Socialists in Britain Discuss Class Struggle and Ecology

Ecosocialism included in a discussion of regrouping the left

Earlier this year, the left-wing Respect coalition in Britain went through a damaging split, when one of its founding groups, the Socialist Workers Party, decided to walk away over disagreements with the coalition’s leader, radical MP George Galloway.

Desite the walk-out, Respect still includes a strong Marxist wing, made up of ex-SWPers who opposed the split, members of the International Socialist Group and supporters of Socialist Resistance, and independent revolutionaries. Those currents are now discussing “a regroupment, based on our common traditions as active revolutionary socialists.” They hope to come together in a united revolutionary socialist organization “which will locate itself in working-class struggle – in the workplace, in the community, amongst the oppressed and in the broad party.”

One of the first regroupment discussion documents is Class Struggle and Ecology: An ecosocialist contribution to the discussion on revolutionary regroupment, by Liam Mac Uaid, an editor of Socialist Resistance. In it he argues that:

“the genuine and serious risks of severe ecological degradation and climate change caused by the capitalist economic model as factors … will shape socialist politics in the coming decades.”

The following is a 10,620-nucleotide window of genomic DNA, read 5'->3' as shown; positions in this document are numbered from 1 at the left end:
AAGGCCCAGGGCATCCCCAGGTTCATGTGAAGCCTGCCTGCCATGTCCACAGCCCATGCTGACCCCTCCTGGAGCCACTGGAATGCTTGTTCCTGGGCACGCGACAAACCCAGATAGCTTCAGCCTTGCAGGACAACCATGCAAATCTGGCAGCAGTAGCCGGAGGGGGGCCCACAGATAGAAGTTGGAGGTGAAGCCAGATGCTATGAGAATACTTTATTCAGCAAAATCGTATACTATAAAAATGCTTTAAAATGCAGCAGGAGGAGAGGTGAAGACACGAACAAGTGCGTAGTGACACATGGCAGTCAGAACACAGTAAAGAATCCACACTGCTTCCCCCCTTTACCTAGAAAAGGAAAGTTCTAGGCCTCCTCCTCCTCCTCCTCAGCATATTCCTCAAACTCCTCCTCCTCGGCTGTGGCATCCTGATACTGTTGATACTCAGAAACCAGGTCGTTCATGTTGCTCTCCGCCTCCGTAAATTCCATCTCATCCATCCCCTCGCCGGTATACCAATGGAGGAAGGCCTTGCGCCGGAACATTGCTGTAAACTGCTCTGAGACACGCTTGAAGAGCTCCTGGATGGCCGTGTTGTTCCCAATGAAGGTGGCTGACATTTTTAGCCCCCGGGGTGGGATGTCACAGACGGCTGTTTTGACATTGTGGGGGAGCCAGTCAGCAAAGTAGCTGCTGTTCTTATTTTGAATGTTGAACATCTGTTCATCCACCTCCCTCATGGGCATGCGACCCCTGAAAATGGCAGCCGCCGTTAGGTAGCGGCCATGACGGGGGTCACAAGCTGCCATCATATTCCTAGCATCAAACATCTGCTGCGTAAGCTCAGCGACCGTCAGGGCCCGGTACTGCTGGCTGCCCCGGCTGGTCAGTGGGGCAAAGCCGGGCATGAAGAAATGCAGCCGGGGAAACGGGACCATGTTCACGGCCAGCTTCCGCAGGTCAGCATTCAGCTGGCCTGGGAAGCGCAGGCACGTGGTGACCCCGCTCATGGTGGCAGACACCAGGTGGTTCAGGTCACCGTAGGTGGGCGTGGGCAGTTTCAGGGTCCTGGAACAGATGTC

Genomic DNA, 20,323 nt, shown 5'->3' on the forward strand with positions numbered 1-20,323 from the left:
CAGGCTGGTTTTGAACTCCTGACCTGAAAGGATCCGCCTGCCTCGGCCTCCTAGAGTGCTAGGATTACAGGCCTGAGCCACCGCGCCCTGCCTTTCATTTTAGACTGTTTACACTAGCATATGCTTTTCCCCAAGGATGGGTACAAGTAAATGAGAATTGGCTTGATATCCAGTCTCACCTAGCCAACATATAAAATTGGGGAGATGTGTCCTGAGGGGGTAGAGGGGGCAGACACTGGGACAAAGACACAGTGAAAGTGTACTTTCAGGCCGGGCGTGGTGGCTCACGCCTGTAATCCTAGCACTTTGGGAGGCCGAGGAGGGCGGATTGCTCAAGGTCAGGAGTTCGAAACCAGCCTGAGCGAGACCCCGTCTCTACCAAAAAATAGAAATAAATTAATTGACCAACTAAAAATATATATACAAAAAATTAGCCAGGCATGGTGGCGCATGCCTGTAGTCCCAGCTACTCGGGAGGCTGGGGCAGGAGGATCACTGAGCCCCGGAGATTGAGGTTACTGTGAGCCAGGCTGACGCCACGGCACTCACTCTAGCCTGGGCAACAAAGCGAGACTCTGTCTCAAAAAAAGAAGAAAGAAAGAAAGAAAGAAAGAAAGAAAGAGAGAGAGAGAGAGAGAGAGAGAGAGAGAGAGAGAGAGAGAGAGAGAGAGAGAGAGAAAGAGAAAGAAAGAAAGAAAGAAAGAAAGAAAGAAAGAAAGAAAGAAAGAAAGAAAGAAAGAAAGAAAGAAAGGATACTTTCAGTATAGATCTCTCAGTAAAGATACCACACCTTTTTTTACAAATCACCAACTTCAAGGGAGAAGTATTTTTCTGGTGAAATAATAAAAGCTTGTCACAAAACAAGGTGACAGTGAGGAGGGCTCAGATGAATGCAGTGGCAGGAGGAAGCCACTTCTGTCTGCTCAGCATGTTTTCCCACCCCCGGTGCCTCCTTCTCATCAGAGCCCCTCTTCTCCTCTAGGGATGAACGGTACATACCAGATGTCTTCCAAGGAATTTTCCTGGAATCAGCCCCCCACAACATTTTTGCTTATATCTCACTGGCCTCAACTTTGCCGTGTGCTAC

And that:

“As socialists we must explain that only by collective action will we be able to develop solutions to climate change. The key terrain for this debate in Britain is in the trade unions …

“Our activity in the coming years must, as a central priority, aim to make the unions an enthusiastic participant in a mass movement against climate change.”

But he doesn’t limit his focus to work in the unions:

“The internationalist and explicitly revolutionary implications of ecosocialist politics will be attractive to the radicalizing new generations of activists who have shown themselves capable of impressive feats of organization. They have no memory of the defeats suffered by the working class movement in the last three decades but equally they have not seen evidence that convinces them that the real power to change the world lies in the working class. It is part of our responsibility to demonstrate that this is so.”

While it was written for a specific discussion in Britain, Mac Uaid’s essay is an important contribution to the continuing international discussion of ecosocialist strategy and program. The full text can be downloaded here (PDF: 146 kb)

For more information about the regroupment discussion, click here.

Posted in Ecosocialism, Europe, Movement Building
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